NFL Professional careerEdit

Raiders Oakland RaidersEdit

1998 season: NFL Defensive Rookie of the YearEdit

Woodson declared his eligibility for entry in the National Football League (NFL) following his junior season at Michigan and was selected 4th overall in the 1st round of the 1998 NFL Draft by the Oakland Raiders.

After Woodson's first season in the NFL, he was named the NFL Defensive Rookie of the Year by the Associated Press. He started all 16 games, becoming the first rookie Raider since 1971 to do so. Woodson had 64 tackles that season, leading the NFL for defensive backs. He was third in the league in interceptions with five and recorded one interception return for a touchdown as well as one forced fumble. Woodson was named to his first Pro Bowl.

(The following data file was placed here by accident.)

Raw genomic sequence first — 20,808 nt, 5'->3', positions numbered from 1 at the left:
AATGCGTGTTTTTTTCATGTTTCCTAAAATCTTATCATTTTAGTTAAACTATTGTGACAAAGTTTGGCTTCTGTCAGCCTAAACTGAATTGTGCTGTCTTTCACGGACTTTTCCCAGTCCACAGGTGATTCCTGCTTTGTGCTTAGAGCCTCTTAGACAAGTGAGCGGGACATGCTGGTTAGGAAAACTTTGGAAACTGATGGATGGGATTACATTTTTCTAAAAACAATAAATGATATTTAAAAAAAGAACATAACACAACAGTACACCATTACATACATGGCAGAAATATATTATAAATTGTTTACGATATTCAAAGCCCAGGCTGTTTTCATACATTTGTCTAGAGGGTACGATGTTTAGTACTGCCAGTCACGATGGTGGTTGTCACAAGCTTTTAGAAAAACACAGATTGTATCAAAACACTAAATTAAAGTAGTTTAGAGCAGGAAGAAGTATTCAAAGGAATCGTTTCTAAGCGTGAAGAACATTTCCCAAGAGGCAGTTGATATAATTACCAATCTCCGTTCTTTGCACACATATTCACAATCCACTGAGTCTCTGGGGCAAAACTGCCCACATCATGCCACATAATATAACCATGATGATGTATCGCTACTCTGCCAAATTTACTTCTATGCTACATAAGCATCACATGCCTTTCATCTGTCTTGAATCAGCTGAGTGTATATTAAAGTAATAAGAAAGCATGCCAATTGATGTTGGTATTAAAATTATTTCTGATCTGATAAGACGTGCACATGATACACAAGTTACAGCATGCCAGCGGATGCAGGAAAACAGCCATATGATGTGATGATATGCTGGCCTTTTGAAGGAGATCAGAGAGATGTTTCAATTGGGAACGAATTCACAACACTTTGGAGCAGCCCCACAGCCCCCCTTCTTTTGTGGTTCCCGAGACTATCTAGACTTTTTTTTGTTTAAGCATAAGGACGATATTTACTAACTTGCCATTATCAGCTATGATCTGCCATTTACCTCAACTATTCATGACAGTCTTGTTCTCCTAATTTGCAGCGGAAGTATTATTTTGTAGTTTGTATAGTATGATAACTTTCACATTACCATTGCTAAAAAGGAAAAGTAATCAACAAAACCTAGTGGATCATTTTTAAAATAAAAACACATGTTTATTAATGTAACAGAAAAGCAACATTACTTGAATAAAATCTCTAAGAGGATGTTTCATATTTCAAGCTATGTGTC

1999-2001: All-Pro seasonsEdit

In his second season in 1999, Woodson had one interception for a touchdown, and was selected to his second Pro Bowl. He was named All-Pro by the Associated Press.

In the 2000 NFL season, Woodson started all 16 games of the season but suffered a turf toe injury which prevented him from practicing. He finished the year with a career high 79 tackles, intercepted four passes, forced three fumbles and recovered one fumble. He was named to the All-Pro team by Sports Illustrated, and second-team honors from the Associated Press.